Here's an overview of what a CM kindergarten (or preschool, for that matter) day looks:
  • The majority of the day is spent outside in the fresh air, which gives kids ample opportunity to be curious and explore and make connections about things in their own minds, and it gives kids lots of time to just dig in the dirt.  Being outside is good for children.
  • The rest of the day is spent developing habits (obedience, attention, etc.) and character (of course, this is done while outside as well), reading good, quality books and stories, and maybe some phonics and math are sprinkled in here and there, gently, if the child is ready (big emphasis on if).
Formal schooling, with a curriculum and all that, does not begin until at least the age of 6.  It's recommended that a child gets a full 6 years of playful, passive, non stressful time to be a child.  When he/she is surrounded by good books, plenty of outside time, and loving parents/caregivers with whom they interact, the child will have a solid foundation to begin formal lessons.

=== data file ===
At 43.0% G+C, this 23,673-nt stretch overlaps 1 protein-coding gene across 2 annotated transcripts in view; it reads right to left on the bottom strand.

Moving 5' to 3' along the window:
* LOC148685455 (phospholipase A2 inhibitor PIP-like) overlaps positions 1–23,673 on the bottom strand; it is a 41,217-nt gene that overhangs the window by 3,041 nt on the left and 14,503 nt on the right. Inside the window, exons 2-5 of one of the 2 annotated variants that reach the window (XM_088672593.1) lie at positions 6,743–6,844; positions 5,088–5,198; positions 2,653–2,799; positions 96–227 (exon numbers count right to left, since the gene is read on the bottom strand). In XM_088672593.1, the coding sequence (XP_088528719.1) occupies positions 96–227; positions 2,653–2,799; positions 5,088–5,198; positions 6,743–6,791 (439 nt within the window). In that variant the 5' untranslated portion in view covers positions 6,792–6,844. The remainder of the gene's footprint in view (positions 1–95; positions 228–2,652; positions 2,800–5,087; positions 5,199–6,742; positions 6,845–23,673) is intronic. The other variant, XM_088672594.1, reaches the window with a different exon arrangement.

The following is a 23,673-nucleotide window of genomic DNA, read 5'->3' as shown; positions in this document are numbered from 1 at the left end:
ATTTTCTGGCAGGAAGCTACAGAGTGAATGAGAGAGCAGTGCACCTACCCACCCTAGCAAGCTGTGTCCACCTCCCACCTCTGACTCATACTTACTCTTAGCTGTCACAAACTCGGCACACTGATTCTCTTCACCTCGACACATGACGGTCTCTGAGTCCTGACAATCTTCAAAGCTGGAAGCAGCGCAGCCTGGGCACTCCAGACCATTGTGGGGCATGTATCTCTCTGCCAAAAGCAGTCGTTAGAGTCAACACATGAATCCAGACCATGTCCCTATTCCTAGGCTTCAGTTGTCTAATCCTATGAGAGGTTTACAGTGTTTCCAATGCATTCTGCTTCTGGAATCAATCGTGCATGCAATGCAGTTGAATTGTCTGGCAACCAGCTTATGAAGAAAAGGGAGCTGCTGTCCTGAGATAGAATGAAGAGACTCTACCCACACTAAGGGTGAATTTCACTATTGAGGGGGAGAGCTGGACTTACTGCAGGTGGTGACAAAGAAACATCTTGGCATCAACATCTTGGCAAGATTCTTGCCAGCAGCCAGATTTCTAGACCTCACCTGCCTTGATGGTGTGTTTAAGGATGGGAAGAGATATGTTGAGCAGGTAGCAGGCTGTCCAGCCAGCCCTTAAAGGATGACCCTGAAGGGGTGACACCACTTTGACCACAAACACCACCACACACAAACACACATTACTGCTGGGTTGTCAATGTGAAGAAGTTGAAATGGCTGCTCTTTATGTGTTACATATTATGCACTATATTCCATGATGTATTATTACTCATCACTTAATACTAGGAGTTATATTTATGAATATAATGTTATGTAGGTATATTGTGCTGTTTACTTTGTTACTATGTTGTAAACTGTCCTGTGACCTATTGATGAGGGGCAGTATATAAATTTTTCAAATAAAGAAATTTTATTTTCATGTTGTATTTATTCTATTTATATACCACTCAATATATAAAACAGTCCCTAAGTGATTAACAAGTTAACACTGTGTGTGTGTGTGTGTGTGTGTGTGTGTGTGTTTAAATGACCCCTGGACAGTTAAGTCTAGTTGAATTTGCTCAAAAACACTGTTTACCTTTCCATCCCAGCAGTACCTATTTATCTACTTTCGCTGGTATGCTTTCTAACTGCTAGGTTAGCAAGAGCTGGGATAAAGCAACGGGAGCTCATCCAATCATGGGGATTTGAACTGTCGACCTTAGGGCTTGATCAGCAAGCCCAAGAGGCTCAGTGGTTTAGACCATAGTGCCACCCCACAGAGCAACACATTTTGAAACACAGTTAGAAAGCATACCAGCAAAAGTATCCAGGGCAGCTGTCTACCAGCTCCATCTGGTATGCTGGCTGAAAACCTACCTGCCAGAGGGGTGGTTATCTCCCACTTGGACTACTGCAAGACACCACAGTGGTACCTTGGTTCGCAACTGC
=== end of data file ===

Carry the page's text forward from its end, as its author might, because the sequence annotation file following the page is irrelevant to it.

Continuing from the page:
Studies actually show that children benefit more from having ample time to play rather than being forced to learn academics until age 6 or 7.  

So, with all of that said, here is what our homeschool has looked like so far this year with 5 year old Izzy (kindergarten) and 3 year old Addy (preschool). 

First, some of my goals for the girls (in no particular order):
  • Get outside as much as possible each day (CM recommends 4-6 hours everyday in warm weather and 2-3 hours each day in the cold)